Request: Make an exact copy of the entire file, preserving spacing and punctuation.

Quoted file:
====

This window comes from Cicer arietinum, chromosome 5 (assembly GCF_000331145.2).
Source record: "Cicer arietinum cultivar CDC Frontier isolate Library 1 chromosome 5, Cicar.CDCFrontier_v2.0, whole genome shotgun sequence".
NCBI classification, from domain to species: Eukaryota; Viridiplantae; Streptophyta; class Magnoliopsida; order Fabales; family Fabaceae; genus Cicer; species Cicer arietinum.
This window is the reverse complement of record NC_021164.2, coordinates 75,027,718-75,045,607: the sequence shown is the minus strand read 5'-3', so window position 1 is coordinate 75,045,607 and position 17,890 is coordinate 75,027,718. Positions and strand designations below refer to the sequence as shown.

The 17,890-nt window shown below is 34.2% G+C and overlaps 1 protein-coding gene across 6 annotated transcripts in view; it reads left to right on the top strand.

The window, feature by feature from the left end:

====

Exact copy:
This window comes from Cicer arietinum, chromosome 5 (assembly GCF_000331145.2).
Source record: "Cicer arietinum cultivar CDC Frontier isolate Library 1 chromosome 5, Cicar.CDCFrontier_v2.0, whole genome shotgun sequence".
NCBI classification, from domain to species: Eukaryota; Viridiplantae; Streptophyta; class Magnoliopsida; order Fabales; family Fabaceae; genus Cicer; species Cicer arietinum.
This window is the reverse complement of record NC_021164.2, coordinates 75,027,718-75,045,607: the sequence shown is the minus strand read 5'-3', so window position 1 is coordinate 75,045,607 and position 17,890 is coordinate 75,027,718. Positions and strand designations below refer to the sequence as shown.

The 17,890-nt window shown below is 34.2% G+C and overlaps 1 protein-coding gene across 6 annotated transcripts in view; it reads left to right on the top strand.

The window, feature by feature from the left end: